Opinions

Funding child care strengthens Alaska

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Across Alaska, parents, educators and early childhood education advocates are working hard to ensure our children receive high-quality care and education that supports their healthy development. And while all of us are doing our best to ensure Alaska’s children have the programs and support they need to have the strongest start possible in life, a lack of resources constrains our ability to serve more families and enhance the quality of care our state’s children receive. Thankfully, Congress provided every state with much-needed additional funding last year to invest in our nation’s youngest learners.

In March of 2018, lawmakers from both parties in Congress approved a significant two-year increase in funding to the Child Care and Development Block Grant, or CCDBG, program, which allows states to help low-income families, who otherwise might not be able to afford it, access quality child care. This funding has been instrumental in enabling child care centers to implement the important and required quality improvement standards Congress enacted in 2014 — standards that help ensure children are in top-notch child care settings that are safe and supportive of their healthy development.

As the executive director of Best Beginnings here in Alaska, I’m especially grateful to Sen. Lisa Murkowski and Rep. Don Young, who were supportive of the bill that made this investment possible.

In my work leading Best Beginnings, a public-private partnership that mobilizes people and resources to ensure all Alaska child begin school ready to succeed, I have seen first-hand that high-quality early childhood experiences lead to long-term benefits for a child's cognitive, behavioral, and emotional growth.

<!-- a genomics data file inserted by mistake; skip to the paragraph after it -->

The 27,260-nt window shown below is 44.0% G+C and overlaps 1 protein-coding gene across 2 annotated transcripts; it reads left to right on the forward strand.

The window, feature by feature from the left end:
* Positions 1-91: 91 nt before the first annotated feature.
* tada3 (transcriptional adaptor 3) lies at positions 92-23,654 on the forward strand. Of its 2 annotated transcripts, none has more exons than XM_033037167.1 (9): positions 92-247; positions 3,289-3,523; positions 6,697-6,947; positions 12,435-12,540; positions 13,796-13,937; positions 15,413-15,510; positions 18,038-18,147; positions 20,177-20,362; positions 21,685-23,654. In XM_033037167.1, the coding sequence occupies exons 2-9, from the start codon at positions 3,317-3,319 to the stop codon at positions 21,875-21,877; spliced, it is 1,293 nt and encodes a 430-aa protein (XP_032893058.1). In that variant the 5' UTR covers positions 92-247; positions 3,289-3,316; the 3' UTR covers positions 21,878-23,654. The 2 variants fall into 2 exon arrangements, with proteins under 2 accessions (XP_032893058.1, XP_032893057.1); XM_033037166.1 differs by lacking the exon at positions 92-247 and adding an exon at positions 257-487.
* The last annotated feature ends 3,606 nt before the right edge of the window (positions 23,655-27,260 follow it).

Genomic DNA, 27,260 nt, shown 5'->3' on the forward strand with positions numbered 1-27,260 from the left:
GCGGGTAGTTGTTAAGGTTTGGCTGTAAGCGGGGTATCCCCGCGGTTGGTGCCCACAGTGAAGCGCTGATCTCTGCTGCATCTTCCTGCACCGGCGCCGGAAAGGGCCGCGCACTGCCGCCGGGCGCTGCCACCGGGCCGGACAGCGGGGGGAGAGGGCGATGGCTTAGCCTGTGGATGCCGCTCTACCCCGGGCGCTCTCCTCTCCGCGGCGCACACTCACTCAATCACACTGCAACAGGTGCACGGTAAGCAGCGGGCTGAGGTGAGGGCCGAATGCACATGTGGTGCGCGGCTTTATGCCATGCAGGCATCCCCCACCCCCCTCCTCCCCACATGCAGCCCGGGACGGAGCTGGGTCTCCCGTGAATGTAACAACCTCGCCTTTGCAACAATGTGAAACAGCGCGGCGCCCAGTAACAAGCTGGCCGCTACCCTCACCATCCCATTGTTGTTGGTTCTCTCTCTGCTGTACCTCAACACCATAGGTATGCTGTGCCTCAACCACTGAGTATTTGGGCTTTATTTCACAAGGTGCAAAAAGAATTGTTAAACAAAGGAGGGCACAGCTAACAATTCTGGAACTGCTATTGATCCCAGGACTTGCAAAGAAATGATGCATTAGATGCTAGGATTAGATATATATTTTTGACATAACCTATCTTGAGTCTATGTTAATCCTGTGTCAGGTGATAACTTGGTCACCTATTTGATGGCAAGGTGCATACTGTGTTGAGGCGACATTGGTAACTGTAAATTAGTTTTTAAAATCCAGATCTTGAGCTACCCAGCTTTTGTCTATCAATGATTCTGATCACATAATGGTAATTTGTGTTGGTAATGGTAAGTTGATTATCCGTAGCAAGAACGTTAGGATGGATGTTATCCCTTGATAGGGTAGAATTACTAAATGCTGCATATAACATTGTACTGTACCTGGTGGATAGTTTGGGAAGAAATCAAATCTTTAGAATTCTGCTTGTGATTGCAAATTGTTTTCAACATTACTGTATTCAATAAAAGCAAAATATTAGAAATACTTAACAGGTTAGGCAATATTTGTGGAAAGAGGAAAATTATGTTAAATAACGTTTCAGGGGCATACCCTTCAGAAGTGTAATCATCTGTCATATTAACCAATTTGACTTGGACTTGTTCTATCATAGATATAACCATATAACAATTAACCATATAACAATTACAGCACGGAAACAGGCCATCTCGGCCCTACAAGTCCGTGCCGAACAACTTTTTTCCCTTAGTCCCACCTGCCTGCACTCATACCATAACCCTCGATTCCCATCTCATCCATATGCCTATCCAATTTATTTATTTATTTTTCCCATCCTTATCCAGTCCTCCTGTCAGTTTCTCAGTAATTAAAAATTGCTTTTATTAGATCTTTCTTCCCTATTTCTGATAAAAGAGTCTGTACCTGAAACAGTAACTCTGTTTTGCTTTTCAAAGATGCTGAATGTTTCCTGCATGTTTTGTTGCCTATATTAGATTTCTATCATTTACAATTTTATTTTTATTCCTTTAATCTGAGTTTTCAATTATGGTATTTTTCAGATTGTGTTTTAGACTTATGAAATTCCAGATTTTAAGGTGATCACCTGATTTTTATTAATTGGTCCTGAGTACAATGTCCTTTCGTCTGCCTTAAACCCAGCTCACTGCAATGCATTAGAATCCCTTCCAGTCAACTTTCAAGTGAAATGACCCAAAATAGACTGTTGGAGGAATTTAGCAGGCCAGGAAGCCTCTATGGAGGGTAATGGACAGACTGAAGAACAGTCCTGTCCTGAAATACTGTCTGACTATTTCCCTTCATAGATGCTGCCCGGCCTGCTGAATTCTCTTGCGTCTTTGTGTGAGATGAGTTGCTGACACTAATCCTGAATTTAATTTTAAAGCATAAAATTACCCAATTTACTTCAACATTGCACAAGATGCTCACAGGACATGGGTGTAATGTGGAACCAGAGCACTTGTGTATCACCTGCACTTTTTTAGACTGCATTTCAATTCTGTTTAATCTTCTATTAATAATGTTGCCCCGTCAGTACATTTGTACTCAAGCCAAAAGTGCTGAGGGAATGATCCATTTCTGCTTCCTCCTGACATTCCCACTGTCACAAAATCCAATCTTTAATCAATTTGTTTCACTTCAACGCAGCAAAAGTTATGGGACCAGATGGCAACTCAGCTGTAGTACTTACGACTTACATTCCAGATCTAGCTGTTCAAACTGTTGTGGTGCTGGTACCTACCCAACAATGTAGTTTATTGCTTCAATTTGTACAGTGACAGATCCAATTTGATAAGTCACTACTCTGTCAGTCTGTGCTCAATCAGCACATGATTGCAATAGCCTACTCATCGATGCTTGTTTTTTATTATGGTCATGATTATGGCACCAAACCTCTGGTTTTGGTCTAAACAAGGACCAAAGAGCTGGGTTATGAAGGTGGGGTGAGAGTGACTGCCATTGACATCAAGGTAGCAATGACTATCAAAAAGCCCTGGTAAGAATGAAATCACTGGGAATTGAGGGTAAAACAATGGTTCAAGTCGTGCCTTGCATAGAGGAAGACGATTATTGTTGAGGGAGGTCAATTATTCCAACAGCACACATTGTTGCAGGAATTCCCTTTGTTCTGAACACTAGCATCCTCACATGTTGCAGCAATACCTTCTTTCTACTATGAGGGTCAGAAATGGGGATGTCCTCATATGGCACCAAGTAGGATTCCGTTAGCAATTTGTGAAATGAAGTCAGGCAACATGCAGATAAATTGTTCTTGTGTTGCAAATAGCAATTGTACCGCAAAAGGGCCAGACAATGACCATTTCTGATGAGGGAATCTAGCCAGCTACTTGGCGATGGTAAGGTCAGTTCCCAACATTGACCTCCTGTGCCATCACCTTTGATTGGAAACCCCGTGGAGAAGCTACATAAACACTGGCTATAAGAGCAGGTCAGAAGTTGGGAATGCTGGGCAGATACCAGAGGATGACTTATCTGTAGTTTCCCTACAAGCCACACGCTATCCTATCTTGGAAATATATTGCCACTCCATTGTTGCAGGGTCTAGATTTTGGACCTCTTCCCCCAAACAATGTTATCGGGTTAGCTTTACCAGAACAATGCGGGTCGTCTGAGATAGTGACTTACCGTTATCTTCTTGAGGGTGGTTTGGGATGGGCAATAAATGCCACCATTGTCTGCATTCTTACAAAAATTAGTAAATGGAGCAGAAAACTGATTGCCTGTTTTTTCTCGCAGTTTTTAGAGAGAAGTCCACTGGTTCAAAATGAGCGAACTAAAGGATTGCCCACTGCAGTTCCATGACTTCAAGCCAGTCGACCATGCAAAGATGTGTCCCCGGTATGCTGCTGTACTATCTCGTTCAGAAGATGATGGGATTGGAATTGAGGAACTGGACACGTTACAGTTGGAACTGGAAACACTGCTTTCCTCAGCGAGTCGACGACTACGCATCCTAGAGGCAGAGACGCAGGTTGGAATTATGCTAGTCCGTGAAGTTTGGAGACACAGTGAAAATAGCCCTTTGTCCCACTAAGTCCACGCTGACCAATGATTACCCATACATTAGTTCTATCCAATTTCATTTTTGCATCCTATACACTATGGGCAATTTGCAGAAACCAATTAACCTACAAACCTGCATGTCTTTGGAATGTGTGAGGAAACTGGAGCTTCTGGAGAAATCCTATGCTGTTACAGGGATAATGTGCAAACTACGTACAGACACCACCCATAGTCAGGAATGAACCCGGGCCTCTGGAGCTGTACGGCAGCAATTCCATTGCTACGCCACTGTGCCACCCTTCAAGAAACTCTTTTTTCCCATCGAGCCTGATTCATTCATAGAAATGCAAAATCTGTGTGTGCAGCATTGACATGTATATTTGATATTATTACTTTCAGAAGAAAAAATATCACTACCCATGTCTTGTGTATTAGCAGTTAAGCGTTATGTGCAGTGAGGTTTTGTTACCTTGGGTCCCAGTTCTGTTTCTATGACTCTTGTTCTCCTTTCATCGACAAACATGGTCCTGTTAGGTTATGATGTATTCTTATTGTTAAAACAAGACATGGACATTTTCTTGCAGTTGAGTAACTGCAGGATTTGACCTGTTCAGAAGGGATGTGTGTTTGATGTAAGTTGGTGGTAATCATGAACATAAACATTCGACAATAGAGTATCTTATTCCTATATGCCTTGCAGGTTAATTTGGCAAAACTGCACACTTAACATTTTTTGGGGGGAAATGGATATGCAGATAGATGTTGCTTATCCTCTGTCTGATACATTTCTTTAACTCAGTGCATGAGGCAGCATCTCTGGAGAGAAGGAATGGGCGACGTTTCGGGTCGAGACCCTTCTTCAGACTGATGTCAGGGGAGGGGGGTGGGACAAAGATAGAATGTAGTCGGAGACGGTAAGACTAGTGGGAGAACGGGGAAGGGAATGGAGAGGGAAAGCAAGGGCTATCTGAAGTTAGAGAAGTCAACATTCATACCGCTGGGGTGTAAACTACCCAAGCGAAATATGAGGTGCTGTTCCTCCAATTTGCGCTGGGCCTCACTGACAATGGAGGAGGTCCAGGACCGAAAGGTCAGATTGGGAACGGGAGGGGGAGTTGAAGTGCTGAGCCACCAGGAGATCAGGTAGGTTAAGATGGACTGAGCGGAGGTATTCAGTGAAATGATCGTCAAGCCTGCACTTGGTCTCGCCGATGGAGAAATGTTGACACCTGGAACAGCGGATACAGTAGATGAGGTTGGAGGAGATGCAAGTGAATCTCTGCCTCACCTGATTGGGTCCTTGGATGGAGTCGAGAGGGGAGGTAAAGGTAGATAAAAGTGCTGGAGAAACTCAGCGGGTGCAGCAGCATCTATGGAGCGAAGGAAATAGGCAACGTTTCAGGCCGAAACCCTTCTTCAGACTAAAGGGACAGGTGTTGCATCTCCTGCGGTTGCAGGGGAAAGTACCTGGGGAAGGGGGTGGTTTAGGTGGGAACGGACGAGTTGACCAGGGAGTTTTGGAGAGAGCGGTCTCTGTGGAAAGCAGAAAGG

Throughout my years working in early childhood education, I have identified one consistent obstacle that the most-skilled educators and dedicated parents struggle to overcome: access. Far too many families across our state and around the country are unable to access quality child care programs. This remains one of the greatest challenges facing our youngest learners in Alaska and around the country.

A lack of affordable, high-quality child care leads to worse outcomes for everyone in a family. For families, the inability to afford or realistically access child care often results in missing more days of work, giving up work entirely, or being forced to forgo other basic needs to ensure their children are in good care. For children, lack of access means losing out on the development driven by learning and playing alongside other children in a safe and supportive environment.

Congress should be proud of what they have been able to accomplish for families in recent years. But high-quality child care remains out of reach for far too many families — both here in Alaska and across the United States. As Congress considers funding levels for federal programs through the appropriations process in the weeks ahead, I hope to see bipartisan efforts building on this momentum to ensure CCDBG and other key early childhood education programs reach even more eligible children across the country. These investments benefit children, their families and the communities they call home.

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Abbe Hensley is the executive director at Best Beginnings in Anchorage.

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